Siamak N. Nabili, MD, MPH
Dr. Nabili received his undergraduate degree from the University of California, San Diego (UCSD), majoring in chemistry and biochemistry. He then completed his graduate degree at the University of California, Los Angeles (UCLA). His graduate training included a specialized fellowship in public health where his research focused on environmental health and health-care delivery and management.
- Sleep apnea facts
- What is sleep apnea?
- What are the types of sleep apnea?
- What is central sleep apnea and what causes it?
- What is obstructive sleep apnea and what causes it?
- How common is obstructive sleep apnea?
- What are obstructive sleep apnea symptoms?
- What are some of the complications of sleep apnea?
- How is obstructive sleep apnea diagnosed and evaluated?
- What are the nonsurgical treatments for obstructive sleep apnea?
- What are the surgical treatments for obstructive sleep apnea?
- Why is it important to treat obstructive sleep apnea?
- Find a local Sleep Specialist in your town
Sleep apnea facts
- Sleep apnea is defined as a reduction or cessation of breathing during sleep.
- The three types of sleep apnea are central apnea, obstructive apnea, and a mixture of central and obstructive apnea.
- Central sleep apnea is caused by a failure of the brain to activate the muscles of breathing during sleep.
- Obstructive sleep apnea is caused by the collapse of the airway during sleep.
- The complications of obstructive sleep apnea include high blood pressure, strokes, heart disease, automobile accidents, and daytime sleepiness as well as difficulty concentrating, thinking and remembering.
- Obstructive sleep apnea is diagnosed and evaluated by history, physical examination and polysomnography (sleep study).
- The nonsurgical treatments for obstructive sleep apnea include behavior therapy, including weight loss, medications, dental appliances, continuous positive airway pressure, bi-level positive airway pressure, and auto-titrating continuous positive airway pressure.
- The surgical treatments for obstructive sleep apnea include nasal surgery, palate surgery (including uvulopalatopharyngoplasty [UPPP]), upper airway stimulation therapy, tongue reduction surgery, genioglossus advancement, maxillo-mandibular advancement, tracheostomy, and bariatric surgery.
What is sleep apnea?
Sleep apnea is a disorder characterized by a reduction or pause of breathing (airflow) during sleep. It is common among adults becoming more common in children. Although a diagnosis of sleep apnea often will be suspected on the basis of a person's medical history, there are several tests that can be used to confirm the diagnosis. The treatment of sleep apnea can be either surgical or nonsurgical.
An apnea is a period of time during which breathing stops or is markedly reduced. In simplified terms, an apnea occurs when a person stops breathing for 10 seconds or more. If a person stops breathing completely or take less than 10% of a normal breath for a period that lasts 10 seconds or more, this is an apnea. This definition includes complete stoppage of airflow. Other definitions of apnea that may be used include at least a 4% drop in oxygen in the blood, a direct result of the reduction in the transfer of oxygen into the blood when breathing stops.
Apneas usually occur during sleep. When an apnea occurs, sleep usually is disrupted due to inadequate breathing and poor oxygen levels in the blood. Sometimes this means the person wakes up completely, but sometimes this can mean the person comes out of a deep level of sleep and into a more shallow level of sleep. Apneas are usually measured during sleep (preferably in all stages of sleep) over a 2-hour period. An estimate of the severity of apnea is calculated by dividing the number of apneas by the number of hours of sleep, giving an apnea index (AI in apneas per hour); the greater the AI, the more severe the apnea.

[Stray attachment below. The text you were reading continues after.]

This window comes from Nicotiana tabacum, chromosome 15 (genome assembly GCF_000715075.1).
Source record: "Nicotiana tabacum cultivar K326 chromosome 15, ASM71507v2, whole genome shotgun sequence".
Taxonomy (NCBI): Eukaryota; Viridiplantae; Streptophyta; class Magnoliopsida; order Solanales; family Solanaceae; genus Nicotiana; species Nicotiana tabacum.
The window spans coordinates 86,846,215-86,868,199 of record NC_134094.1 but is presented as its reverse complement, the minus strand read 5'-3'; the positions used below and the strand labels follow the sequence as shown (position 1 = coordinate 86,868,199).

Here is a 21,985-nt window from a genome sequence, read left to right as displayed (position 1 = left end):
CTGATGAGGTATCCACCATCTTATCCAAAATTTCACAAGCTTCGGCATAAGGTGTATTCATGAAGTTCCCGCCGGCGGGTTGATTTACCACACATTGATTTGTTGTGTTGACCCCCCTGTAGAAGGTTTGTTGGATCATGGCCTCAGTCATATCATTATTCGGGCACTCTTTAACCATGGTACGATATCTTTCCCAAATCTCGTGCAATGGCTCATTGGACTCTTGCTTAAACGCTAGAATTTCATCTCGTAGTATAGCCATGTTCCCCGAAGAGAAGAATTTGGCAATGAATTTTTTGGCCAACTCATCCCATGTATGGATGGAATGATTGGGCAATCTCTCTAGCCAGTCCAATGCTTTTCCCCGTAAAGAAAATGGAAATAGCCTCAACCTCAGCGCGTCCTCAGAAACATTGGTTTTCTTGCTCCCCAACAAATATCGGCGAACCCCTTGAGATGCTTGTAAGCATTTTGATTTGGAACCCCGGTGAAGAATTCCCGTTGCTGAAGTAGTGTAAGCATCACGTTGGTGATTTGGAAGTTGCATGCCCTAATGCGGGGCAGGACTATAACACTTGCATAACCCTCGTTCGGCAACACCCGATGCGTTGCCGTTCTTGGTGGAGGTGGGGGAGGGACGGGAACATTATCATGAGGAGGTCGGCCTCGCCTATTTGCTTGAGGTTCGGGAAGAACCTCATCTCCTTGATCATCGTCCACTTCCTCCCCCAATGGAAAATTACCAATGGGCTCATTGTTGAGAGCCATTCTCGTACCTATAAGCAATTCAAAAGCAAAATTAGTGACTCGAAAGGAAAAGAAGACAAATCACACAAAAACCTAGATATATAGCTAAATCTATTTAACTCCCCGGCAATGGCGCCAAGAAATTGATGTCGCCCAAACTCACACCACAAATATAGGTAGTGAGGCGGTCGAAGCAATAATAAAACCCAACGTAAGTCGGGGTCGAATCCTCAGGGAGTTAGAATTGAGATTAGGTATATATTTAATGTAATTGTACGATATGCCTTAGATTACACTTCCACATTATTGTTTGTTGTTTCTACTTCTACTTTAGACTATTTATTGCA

A hypopnea is a decrease in breathing that is not as severe as an apnea. Hypopneas usually occur during sleep and can be defined as as greater than 30% of a normal breath. Like apneas, hypopneas also may be defined as a 3-4% or greater drop in oxygen in the blood. Like apneas, hypopneas usually disrupt the level of sleep. A hypopnea index (HI) can be calculated by dividing the number of hypopneas by the number of hours of sleep.
The apnea-hypopnea index (AHI) is an index of severity that combines apneas and hypopneas. Combining them gives an overall severity of sleep apnea including sleep disruptions and desaturations (a low level of oxygen in the blood). The apnea-hypopnea index, like the apnea index and hypopnea index, is calculated by dividing the number of apneas and hypopneas by the number of hours of sleep.
Another index that is used to measure sleep apnea is the respiratory disturbance index (RDI). The respiratory disturbance index is similar to the apnea-hypopnea index; however, it also includes respiratory events that do not technically meet the definitions of apneas or hypopneas, but do disrupt sleep.
Sleep apnea is formally defined as an apnea-hypopnea index of at least 15 episodes/hour in a patient if he or she does not have medical problems that are believed to be caused by the sleep apnea. This is the equivalent of approximately one episode of apnea or hypopnea every 4 minutes.
High blood pressure, stroke, daytime sleepiness, congestive heart failure (low flow of blood to the heart), insomnia, and mood disorders can be caused or worsened by sleep apnea. In the presence of these conditions, sleep apnea is defined as an apnea-hypopnea index of at least five episodes/hour. This definition is stricter because these individuals may be already experiencing the negative medical effects of sleep apnea, and it may be important to begin treatment at a lower apnea-hypopnea index.
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